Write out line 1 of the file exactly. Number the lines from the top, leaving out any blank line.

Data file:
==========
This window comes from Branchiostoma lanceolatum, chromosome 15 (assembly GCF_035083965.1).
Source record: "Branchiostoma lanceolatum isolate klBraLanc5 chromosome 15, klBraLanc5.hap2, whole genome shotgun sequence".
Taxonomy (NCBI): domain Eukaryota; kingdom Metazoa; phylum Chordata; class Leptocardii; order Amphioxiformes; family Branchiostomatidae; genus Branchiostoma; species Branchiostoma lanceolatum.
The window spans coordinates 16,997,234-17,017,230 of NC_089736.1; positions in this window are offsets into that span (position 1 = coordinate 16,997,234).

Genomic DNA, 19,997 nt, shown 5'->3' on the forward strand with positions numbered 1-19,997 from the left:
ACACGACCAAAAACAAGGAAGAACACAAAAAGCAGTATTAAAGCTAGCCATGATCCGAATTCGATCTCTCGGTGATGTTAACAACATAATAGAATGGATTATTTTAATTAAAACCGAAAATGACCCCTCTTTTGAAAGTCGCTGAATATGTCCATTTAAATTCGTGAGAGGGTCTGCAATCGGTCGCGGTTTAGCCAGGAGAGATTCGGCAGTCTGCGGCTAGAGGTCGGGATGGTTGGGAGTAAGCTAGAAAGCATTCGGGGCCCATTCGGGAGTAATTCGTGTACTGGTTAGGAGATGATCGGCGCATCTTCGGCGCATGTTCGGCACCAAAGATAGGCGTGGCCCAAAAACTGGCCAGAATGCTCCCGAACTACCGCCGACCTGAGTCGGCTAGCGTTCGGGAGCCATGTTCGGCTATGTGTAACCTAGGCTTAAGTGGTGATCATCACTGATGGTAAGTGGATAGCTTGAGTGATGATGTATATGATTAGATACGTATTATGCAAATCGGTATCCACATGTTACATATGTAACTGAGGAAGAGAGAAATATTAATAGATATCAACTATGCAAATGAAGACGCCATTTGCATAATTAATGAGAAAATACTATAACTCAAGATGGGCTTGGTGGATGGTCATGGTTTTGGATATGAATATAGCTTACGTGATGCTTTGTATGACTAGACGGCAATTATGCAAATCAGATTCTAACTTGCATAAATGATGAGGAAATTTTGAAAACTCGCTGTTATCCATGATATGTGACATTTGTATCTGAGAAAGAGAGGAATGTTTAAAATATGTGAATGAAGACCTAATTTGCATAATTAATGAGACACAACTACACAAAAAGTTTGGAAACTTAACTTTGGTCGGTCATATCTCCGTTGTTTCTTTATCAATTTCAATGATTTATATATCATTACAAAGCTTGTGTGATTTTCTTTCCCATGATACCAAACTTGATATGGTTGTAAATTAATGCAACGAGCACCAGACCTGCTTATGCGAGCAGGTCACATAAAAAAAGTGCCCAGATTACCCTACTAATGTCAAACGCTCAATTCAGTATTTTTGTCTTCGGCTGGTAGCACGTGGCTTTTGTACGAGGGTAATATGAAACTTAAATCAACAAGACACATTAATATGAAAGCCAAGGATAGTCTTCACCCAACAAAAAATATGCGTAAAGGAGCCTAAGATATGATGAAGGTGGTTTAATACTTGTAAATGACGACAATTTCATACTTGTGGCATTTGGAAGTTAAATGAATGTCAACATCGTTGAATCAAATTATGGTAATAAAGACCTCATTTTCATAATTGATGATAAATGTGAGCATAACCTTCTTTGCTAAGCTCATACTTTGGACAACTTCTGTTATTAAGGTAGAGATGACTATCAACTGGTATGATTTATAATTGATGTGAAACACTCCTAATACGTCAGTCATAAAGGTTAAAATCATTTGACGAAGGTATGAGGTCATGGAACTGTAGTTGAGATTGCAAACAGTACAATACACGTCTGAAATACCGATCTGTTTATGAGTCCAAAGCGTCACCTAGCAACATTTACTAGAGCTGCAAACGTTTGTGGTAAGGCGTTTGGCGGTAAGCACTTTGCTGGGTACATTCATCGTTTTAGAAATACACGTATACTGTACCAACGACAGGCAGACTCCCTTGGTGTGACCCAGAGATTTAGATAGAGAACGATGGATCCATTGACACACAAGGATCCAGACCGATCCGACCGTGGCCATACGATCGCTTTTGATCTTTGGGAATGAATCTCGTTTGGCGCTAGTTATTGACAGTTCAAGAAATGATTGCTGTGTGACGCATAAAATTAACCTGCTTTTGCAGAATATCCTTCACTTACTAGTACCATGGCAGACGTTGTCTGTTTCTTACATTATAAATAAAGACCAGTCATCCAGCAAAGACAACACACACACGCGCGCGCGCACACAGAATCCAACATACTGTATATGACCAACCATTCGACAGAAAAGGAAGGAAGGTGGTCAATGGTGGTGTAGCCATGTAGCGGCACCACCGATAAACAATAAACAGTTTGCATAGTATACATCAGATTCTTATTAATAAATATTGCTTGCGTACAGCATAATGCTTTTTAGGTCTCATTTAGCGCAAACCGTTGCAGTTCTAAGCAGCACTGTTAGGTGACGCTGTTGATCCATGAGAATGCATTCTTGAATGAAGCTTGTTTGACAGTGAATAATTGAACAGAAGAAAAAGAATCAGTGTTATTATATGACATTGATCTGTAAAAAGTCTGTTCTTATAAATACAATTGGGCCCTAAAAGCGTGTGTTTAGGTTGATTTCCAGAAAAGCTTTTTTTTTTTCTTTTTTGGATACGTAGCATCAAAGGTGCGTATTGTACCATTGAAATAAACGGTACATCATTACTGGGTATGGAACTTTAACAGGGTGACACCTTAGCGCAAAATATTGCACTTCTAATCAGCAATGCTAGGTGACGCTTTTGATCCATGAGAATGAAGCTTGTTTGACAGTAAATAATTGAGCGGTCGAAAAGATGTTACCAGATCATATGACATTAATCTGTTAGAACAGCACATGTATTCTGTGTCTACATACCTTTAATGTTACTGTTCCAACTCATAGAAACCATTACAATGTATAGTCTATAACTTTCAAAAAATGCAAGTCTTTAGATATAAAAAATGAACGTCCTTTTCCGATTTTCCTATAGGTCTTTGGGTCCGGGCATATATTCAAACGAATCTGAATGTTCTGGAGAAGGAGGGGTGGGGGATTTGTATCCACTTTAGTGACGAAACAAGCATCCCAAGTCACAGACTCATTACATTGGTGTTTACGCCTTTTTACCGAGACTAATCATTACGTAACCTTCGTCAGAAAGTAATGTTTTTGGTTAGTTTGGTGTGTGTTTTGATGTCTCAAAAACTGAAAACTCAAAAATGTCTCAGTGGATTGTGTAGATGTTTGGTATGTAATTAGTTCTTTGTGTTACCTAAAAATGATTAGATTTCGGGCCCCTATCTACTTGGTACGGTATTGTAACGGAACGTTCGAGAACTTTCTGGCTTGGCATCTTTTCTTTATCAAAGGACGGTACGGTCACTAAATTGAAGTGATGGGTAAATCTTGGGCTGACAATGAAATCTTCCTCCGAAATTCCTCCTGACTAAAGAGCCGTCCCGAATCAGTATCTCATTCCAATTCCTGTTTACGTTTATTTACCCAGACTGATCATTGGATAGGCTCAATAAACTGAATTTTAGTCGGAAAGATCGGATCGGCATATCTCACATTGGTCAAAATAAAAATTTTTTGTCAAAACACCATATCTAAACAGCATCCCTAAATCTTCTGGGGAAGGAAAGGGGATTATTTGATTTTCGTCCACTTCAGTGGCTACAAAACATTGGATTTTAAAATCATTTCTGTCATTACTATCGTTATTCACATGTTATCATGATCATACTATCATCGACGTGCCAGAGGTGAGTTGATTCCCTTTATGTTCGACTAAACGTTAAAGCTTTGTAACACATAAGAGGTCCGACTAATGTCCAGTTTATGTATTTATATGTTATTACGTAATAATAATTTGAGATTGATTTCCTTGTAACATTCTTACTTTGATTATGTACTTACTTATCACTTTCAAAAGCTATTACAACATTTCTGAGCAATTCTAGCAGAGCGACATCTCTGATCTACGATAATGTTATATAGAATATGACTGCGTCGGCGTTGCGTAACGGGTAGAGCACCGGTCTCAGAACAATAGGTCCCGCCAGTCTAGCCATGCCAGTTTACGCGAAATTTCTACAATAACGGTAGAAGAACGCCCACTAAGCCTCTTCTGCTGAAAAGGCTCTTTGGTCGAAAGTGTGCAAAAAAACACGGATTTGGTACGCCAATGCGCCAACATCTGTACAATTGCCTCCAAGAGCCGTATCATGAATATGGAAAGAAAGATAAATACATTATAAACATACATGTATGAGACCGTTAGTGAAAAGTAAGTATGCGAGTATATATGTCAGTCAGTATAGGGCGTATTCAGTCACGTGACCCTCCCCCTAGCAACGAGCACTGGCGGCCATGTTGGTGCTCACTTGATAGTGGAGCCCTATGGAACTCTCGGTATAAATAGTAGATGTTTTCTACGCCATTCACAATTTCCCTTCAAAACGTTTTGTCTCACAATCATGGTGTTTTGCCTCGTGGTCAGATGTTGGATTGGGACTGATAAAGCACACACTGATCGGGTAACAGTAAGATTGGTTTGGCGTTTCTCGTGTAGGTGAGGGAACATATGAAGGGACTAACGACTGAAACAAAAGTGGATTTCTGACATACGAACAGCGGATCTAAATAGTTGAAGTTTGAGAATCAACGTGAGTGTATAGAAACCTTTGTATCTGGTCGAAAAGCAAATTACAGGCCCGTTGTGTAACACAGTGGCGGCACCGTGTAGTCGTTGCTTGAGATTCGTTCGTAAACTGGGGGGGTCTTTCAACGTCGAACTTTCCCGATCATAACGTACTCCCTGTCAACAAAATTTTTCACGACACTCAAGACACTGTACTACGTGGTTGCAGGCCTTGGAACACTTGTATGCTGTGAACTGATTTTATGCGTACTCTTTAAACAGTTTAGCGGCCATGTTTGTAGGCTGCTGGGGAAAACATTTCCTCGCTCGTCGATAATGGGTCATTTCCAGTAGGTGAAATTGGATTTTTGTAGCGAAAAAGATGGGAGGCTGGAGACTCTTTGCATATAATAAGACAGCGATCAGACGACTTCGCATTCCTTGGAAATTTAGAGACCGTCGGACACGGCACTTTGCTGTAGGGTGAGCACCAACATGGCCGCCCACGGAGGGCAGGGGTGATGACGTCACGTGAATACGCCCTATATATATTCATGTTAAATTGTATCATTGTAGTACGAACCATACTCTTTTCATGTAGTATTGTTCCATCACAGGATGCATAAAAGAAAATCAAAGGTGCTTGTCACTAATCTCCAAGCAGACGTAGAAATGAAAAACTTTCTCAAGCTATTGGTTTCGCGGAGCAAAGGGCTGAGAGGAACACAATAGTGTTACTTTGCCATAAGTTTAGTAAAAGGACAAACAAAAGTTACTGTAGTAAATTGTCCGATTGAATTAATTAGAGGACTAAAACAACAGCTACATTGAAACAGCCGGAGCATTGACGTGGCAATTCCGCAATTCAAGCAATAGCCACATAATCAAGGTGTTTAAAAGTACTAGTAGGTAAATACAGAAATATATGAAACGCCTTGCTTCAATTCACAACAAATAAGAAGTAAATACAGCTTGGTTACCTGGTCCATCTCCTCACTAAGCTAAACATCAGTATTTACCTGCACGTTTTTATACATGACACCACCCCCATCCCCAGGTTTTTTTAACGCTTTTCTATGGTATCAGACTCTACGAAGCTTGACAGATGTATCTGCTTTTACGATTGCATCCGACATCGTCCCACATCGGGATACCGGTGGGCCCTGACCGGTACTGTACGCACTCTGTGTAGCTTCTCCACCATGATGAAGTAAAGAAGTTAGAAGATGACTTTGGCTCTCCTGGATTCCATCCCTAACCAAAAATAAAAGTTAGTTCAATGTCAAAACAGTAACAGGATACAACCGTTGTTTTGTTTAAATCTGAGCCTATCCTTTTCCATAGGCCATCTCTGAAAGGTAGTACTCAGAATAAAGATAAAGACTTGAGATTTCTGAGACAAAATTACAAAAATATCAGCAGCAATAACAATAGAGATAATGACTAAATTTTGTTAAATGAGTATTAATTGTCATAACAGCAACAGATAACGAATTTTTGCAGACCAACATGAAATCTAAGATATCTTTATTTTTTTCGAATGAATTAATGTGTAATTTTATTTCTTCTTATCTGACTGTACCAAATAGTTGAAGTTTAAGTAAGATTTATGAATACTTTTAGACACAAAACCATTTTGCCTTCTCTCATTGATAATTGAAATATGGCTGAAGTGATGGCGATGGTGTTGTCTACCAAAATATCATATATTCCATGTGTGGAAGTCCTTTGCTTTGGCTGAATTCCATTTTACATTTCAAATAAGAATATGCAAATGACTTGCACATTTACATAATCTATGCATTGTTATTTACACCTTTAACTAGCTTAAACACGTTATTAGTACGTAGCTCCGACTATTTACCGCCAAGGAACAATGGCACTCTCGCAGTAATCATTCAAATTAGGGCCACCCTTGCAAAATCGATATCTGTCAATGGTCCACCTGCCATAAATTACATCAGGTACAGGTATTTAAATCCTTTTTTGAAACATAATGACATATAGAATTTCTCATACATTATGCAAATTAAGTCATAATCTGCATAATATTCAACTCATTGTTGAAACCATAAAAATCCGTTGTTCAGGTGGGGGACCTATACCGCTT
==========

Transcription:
This window comes from Branchiostoma lanceolatum, chromosome 15 (assembly GCF_035083965.1).